The Quantitative Relationship between Nutritional Effects on Preweaning Growth and Behavioral Development in Mice

UNCG Author/Contributor (non-UNCG co-authors, if there are any, appear on document)
Douglas Wahlsten, Visiting Professor (Creator)
The University of North Carolina at Greensboro (UNCG )
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Abstract: Our objective was to establish whether nutritional effects on the behavioral development of preweaning mouse pups were linearly related to effects on body and brain growth or whether there was a threshold effect, with behavior being affected only by nutritional extremes. We also used a standardized scale of development to compare the relative magnitude of such effects on morphological and behavioral measures. The level of nutrient availability was manipulated continuously by rearing the pups in litter sizes ranging from 3 to 12. On Day 32 post-conception, measures were taken of body weight, brain weight, thickness of the cerebellar external granular layer (EGL), and behavioral development. The relationship between litter size and body weight, brain weight, and behavioral development was best described by a linear regression model; no threshold effect was apparent. By comparing measures on animals from different litter sizes at the same age (32 days) to standard developmental curves over a wide range of ages, we found that for every additional pup in a litter, body growth was retarded by the equivalent of 1.28 days, brain weight by 0.44 day, and behavioral development by 0.07 day. Although the variation in nutrient availability provided by this range of litter sizes does result in a linear relationship between growth and behavioral development, there is nevertheless considerable sparing of function.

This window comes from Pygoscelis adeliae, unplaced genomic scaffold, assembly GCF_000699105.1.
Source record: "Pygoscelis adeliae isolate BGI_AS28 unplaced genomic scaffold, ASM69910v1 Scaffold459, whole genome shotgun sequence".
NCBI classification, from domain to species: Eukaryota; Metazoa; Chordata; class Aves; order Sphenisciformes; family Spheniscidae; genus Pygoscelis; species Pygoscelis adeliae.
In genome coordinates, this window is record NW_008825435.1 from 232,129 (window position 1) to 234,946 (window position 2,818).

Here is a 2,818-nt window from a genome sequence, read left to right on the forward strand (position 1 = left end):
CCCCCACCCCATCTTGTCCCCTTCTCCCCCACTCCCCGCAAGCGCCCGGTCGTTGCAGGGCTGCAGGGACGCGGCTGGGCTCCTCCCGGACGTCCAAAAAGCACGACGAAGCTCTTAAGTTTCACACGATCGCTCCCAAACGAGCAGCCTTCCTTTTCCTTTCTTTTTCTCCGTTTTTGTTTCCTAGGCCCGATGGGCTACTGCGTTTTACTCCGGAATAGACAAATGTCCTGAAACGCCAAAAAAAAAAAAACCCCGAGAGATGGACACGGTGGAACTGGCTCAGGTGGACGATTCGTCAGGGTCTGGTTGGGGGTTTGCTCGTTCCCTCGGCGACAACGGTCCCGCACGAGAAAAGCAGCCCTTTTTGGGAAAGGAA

Additional Information

Developmental Psychobiology, 1989, 22, 183-195.
Language: English
Date: 1989
Diet, Nutrition, Brain development, Neurological, Mice, Development

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